They also touch all bases of their catalogue of songs as well. They slow things down mid-set with the melancholic acoustic My Favourite Room, which sees Tom and Charlie ad-lib a line of Echo And The Bunnymen's Nothing Ever Lasts Forever half way through, and the Kinks-tinged Blown Rose and the audience, in an unusual turn of events for such festivals, shut up and listen. They close the set with Smoke, a big brooding psychedelic epic and then their I Am The Resurrection for their generation Blow. They depart with another few hundred new converts won over.
Next up for us is Bully down in the Met University's second stage. Hailing from Nashville, Tennessee, it's their first trip to the UK and only their second gig here and the room is disappointingly only half full, but it doesn't matter to those of us there. They preview tracks from their forthcoming debut album Feels Like and come across all Kim Deal-fronted Pixies, a mesmerising mix of loud guitars crammed to bursting point into two to three minute blasts, overlaid and interspersed at different times by sweet pop harmonies that will make them accessible to a wider audience.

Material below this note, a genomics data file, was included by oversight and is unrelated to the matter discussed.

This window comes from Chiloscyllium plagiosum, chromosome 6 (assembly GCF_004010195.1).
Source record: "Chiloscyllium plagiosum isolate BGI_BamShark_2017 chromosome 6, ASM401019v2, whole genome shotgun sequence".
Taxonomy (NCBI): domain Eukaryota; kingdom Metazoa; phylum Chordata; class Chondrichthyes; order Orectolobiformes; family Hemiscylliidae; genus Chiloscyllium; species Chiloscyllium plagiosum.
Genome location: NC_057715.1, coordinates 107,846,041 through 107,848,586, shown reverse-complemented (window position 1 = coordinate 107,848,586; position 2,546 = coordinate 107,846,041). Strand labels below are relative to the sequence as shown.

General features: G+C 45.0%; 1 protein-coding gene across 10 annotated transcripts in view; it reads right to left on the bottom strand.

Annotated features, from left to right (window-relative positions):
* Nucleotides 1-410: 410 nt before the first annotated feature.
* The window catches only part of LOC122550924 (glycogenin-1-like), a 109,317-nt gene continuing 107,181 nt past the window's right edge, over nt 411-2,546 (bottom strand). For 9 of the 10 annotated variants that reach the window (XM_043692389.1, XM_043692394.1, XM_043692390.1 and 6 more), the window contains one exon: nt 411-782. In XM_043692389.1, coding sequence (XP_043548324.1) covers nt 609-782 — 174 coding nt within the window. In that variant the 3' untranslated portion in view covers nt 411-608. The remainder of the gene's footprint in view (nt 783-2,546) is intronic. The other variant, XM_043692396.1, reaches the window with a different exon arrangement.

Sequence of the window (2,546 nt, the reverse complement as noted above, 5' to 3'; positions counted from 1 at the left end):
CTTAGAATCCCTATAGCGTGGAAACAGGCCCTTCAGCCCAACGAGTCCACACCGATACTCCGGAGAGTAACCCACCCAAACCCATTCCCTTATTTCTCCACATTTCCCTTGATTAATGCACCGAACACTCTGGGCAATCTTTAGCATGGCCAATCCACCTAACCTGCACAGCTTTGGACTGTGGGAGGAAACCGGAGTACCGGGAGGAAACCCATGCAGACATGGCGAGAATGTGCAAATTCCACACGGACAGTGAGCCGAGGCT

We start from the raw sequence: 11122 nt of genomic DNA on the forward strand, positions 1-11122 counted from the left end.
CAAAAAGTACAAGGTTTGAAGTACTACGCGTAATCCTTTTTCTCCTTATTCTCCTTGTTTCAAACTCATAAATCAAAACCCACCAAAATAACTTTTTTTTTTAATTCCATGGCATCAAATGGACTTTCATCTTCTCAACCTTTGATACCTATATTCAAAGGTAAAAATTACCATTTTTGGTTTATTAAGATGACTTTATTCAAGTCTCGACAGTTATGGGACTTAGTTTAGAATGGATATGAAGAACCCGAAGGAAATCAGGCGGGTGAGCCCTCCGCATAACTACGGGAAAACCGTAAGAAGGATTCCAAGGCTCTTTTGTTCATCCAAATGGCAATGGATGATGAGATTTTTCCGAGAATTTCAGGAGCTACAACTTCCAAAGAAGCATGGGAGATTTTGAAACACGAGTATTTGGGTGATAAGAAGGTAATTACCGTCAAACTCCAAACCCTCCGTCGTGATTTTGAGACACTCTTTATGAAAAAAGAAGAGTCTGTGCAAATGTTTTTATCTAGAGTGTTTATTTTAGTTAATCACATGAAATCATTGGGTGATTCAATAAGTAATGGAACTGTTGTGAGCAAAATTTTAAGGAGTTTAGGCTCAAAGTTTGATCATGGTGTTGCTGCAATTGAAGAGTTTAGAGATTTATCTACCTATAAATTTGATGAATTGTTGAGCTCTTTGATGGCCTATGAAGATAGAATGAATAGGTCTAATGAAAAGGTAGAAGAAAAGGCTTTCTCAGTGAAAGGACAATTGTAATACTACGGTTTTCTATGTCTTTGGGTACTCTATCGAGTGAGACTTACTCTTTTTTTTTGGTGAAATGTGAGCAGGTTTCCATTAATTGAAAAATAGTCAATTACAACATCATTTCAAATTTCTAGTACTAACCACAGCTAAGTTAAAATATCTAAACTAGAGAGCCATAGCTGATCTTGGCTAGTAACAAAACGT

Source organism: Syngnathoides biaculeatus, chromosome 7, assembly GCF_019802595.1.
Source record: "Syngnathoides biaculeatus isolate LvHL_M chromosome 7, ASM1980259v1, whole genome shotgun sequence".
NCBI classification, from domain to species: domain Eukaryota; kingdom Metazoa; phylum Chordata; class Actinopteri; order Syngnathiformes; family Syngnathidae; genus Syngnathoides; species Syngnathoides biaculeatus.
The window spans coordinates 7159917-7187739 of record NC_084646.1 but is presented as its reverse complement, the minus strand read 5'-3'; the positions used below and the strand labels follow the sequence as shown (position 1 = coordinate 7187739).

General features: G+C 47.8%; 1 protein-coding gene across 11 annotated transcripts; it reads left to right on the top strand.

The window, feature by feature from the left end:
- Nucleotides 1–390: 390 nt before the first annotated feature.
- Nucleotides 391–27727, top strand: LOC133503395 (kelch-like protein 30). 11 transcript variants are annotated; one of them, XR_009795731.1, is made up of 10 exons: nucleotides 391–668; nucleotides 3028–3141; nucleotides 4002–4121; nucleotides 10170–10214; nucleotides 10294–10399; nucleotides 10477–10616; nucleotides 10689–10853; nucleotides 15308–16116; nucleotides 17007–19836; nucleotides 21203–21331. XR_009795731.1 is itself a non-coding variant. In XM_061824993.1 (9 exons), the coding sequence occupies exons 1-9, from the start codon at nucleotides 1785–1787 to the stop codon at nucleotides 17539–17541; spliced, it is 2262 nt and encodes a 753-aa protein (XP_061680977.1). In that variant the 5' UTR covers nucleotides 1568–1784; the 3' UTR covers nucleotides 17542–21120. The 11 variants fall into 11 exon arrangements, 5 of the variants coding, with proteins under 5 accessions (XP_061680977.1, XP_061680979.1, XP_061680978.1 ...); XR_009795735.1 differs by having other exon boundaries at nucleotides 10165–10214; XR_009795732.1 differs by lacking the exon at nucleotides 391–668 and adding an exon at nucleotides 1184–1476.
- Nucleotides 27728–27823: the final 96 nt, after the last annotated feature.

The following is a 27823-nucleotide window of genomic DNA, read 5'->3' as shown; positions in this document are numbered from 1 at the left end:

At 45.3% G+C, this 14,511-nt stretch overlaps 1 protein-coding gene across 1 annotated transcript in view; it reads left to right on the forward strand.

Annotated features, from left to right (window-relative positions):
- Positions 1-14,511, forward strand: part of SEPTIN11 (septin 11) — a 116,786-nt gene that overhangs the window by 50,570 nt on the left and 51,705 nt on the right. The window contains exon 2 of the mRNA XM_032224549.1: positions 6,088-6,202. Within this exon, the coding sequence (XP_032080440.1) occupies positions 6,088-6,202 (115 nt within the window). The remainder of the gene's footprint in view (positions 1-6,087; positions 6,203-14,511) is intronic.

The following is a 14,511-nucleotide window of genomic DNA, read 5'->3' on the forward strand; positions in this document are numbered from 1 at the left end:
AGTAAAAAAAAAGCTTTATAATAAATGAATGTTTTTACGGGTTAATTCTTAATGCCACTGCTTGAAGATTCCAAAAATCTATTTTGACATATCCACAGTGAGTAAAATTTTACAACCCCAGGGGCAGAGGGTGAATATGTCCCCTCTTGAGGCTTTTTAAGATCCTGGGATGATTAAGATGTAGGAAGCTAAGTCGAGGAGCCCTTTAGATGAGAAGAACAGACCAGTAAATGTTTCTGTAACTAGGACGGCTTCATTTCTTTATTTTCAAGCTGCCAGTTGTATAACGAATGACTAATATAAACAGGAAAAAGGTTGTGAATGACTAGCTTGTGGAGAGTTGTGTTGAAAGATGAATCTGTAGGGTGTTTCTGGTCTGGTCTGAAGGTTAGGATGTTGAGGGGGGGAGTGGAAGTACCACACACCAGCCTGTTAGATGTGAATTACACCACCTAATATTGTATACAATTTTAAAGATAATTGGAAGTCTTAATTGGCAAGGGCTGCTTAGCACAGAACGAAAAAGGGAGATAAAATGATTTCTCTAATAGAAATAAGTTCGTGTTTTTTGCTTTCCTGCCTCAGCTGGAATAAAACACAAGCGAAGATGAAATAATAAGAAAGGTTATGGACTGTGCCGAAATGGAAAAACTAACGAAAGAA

They have all the star quality they need too. Singer Alicia oozes charm and effortless cool, puts down a heckler who thinks it appropriate to comment on her looks with a nonchalant disinterested "thanks" that says everything it needs to, takes a microphone misfunction in her stride and possesses a voice that will stop people in their tracks and an anger and a will to make herself heard that forces its way through the wall of the sound she and her band create. The great thing about these festivals is the unexpected discoveries. We'll hear a lot more about Bully in the coming months no doubt, but make a note of their name now.